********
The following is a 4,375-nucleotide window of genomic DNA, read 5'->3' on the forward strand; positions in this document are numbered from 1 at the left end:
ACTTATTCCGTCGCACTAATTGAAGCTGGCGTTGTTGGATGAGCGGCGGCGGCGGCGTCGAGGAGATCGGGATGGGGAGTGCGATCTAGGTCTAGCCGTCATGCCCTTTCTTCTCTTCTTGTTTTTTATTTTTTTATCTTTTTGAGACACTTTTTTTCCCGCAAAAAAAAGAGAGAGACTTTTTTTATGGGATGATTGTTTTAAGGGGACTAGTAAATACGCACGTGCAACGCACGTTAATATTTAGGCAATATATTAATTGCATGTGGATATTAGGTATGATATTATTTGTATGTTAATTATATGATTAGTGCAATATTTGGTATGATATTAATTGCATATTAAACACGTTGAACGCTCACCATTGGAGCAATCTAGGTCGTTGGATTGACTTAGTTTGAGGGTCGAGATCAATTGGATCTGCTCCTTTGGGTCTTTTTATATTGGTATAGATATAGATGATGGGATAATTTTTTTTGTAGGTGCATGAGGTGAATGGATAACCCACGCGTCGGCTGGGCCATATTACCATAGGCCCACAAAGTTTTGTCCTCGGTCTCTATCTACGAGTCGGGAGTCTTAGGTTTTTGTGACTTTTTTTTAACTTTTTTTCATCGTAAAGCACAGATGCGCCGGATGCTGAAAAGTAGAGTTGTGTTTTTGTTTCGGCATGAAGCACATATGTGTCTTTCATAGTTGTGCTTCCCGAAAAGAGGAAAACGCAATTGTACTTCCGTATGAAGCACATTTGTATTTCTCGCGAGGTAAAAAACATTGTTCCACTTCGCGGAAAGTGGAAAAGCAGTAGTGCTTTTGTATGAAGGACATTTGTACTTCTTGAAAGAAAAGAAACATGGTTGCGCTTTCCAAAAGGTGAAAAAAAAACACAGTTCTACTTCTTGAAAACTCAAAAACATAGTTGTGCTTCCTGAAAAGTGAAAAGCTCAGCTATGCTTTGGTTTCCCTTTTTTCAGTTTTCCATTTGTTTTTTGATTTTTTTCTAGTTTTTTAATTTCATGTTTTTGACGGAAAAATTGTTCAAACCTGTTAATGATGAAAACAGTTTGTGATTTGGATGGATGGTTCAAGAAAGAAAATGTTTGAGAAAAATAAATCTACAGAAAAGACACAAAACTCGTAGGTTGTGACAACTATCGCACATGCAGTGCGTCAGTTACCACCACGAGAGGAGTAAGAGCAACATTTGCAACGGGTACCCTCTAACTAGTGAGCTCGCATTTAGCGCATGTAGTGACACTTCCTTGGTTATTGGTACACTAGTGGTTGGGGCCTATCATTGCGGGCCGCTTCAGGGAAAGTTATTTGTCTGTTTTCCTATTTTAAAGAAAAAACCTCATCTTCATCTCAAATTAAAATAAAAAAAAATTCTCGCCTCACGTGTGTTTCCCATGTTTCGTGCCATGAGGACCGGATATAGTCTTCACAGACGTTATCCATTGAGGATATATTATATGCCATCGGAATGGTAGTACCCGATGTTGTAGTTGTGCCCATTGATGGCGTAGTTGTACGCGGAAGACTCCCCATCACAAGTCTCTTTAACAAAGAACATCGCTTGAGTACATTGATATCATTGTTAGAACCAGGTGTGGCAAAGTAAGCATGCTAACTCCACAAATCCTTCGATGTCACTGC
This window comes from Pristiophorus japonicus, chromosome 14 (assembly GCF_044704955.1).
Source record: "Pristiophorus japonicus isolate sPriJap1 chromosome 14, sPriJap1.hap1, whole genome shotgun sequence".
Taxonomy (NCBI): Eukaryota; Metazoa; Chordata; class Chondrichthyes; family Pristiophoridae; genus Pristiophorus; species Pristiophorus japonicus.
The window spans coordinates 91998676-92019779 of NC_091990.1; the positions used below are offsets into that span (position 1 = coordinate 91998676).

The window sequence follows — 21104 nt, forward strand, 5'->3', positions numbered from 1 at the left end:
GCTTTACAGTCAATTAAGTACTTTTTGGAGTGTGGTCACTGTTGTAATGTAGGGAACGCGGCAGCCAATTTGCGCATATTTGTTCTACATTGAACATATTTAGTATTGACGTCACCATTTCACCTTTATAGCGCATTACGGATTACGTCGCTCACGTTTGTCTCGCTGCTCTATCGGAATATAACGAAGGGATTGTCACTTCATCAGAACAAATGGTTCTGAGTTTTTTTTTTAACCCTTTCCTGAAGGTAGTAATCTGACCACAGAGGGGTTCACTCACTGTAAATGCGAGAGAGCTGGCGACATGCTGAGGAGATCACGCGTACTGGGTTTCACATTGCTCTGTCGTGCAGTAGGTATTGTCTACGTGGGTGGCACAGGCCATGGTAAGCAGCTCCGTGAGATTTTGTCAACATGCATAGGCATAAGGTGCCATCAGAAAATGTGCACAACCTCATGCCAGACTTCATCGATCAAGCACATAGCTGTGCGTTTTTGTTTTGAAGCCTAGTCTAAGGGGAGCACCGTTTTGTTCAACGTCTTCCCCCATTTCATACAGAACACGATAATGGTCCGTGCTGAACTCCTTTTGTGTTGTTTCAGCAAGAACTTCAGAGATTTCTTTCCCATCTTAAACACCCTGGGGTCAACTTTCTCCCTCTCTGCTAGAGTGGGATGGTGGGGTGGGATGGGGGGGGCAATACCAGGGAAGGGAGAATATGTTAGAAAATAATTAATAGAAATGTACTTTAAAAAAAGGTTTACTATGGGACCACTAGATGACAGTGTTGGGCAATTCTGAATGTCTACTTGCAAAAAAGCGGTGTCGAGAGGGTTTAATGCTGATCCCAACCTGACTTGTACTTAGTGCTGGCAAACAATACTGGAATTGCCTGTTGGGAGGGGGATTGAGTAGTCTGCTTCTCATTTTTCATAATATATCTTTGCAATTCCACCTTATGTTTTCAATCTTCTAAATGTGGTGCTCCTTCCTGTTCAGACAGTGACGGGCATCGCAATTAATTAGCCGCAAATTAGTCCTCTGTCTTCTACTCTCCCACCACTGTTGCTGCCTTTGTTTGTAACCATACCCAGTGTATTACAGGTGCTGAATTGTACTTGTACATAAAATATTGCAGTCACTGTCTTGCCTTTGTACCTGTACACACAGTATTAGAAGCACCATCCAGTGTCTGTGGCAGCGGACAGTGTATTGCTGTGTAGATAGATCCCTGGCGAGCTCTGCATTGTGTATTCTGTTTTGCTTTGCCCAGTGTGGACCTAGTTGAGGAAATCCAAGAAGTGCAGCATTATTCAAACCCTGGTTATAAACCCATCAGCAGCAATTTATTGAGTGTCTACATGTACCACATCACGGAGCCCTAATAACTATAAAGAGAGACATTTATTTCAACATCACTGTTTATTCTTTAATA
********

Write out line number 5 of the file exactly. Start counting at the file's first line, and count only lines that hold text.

Taxonomy (NCBI): Eukaryota; Metazoa; Chordata; class Chondrichthyes; family Pristiophoridae; genus Pristiophorus; species Pristiophorus japonicus.